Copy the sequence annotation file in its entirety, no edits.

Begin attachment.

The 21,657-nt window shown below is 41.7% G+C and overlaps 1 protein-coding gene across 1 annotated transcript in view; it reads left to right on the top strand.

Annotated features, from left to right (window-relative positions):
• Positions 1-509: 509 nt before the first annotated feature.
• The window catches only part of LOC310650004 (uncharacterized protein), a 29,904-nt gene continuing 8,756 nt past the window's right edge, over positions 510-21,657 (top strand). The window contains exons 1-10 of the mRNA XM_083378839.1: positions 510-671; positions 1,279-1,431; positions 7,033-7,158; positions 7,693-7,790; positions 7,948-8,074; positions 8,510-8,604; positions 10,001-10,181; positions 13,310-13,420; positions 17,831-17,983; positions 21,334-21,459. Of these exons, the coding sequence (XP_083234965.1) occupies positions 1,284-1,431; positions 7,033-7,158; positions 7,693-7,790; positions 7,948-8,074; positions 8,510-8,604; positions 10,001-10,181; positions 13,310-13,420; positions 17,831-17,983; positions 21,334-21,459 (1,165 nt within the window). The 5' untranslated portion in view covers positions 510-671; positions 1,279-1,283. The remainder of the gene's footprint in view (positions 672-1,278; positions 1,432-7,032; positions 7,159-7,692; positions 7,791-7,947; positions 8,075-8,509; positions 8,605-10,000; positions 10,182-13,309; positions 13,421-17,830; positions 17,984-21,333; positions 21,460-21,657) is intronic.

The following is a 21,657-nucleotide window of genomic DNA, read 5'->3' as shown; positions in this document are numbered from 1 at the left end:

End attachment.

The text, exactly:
The 21,657-nt window shown below is 41.7% G+C and overlaps 1 protein-coding gene across 1 annotated transcript in view; it reads left to right on the top strand.

Annotated features, from left to right (window-relative positions):
• Positions 1-509: 509 nt before the first annotated feature.
• The window catches only part of LOC310650004 (uncharacterized protein), a 29,904-nt gene continuing 8,756 nt past the window's right edge, over positions 510-21,657 (top strand). The window contains exons 1-10 of the mRNA XM_083378839.1: positions 510-671; positions 1,279-1,431; positions 7,033-7,158; positions 7,693-7,790; positions 7,948-8,074; positions 8,510-8,604; positions 10,001-10,181; positions 13,310-13,420; positions 17,831-17,983; positions 21,334-21,459. Of these exons, the coding sequence (XP_083234965.1) occupies positions 1,284-1,431; positions 7,033-7,158; positions 7,693-7,790; positions 7,948-8,074; positions 8,510-8,604; positions 10,001-10,181; positions 13,310-13,420; positions 17,831-17,983; positions 21,334-21,459 (1,165 nt within the window). The 5' untranslated portion in view covers positions 510-671; positions 1,279-1,283. The remainder of the gene's footprint in view (positions 672-1,278; positions 1,432-7,032; positions 7,159-7,692; positions 7,791-7,947; positions 8,075-8,509; positions 8,605-10,000; positions 10,182-13,309; positions 13,421-17,830; positions 17,984-21,333; positions 21,460-21,657) is intronic.

The following is a 21,657-nucleotide window of genomic DNA, read 5'->3' as shown; positions in this document are numbered from 1 at the left end: